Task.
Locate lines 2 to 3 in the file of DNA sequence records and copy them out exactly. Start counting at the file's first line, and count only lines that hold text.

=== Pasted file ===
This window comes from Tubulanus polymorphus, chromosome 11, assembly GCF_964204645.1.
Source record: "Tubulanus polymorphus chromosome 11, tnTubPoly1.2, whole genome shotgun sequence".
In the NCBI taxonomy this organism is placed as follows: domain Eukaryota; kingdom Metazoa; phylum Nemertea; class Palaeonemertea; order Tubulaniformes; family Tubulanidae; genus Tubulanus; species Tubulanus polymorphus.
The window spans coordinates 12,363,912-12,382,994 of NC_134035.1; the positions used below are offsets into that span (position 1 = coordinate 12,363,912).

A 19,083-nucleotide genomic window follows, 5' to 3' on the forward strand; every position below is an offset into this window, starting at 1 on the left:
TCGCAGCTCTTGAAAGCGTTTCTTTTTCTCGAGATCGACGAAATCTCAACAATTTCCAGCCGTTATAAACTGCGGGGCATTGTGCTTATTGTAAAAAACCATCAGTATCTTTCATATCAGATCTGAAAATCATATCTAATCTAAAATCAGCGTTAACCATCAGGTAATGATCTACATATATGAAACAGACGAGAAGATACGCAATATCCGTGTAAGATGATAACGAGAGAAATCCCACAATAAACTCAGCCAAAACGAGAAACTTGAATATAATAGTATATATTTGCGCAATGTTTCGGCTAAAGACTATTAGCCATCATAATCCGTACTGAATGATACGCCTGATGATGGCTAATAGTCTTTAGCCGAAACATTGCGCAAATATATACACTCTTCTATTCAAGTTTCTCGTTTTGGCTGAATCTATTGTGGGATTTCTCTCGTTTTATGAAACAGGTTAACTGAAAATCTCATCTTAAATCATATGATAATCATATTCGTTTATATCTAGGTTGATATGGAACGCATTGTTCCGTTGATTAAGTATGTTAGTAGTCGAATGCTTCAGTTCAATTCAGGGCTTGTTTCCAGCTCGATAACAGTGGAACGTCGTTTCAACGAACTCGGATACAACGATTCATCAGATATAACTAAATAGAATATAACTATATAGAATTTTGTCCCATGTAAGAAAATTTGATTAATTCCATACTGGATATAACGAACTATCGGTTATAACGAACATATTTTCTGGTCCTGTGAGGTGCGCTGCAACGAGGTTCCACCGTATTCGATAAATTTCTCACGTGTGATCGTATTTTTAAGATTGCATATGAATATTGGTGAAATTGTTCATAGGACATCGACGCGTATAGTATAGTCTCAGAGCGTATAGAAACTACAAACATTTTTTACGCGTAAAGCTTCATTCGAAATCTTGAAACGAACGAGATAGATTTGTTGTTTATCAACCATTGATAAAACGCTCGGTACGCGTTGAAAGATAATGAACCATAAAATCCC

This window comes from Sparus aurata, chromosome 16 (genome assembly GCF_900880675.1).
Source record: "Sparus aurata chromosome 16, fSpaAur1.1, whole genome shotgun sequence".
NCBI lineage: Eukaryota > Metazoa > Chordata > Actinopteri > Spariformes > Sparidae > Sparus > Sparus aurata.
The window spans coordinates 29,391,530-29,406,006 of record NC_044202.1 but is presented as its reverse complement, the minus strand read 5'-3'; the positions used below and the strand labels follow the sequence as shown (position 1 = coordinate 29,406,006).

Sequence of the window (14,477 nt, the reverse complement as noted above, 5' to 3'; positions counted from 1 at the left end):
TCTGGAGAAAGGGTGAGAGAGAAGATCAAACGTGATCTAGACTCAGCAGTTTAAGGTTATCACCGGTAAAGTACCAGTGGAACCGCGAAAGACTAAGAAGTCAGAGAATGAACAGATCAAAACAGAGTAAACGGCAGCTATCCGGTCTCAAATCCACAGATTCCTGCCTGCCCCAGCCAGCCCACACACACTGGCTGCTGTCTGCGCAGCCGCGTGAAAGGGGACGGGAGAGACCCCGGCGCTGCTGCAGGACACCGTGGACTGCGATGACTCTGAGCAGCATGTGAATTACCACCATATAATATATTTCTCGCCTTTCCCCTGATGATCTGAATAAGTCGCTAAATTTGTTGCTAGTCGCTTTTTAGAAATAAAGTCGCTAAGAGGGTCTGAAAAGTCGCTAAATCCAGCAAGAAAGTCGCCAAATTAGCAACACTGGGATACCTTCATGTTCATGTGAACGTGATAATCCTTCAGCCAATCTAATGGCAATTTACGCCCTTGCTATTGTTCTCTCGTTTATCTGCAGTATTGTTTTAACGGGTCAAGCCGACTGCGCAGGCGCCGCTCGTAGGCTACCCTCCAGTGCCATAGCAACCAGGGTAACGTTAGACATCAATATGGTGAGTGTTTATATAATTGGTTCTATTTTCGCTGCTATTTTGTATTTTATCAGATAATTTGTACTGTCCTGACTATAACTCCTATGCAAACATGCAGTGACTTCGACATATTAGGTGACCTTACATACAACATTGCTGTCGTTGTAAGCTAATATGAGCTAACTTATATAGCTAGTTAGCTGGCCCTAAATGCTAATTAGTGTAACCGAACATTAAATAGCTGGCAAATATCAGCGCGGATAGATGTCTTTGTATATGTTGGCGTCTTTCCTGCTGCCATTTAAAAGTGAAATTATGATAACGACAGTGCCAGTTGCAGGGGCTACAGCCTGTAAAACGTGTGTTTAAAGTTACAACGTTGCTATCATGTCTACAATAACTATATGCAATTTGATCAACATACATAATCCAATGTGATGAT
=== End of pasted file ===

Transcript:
Source record: "Tubulanus polymorphus chromosome 11, tnTubPoly1.2, whole genome shotgun sequence".
In the NCBI taxonomy this organism is placed as follows: domain Eukaryota; kingdom Metazoa; phylum Nemertea; class Palaeonemertea; order Tubulaniformes; family Tubulanidae; genus Tubulanus; species Tubulanus polymorphus.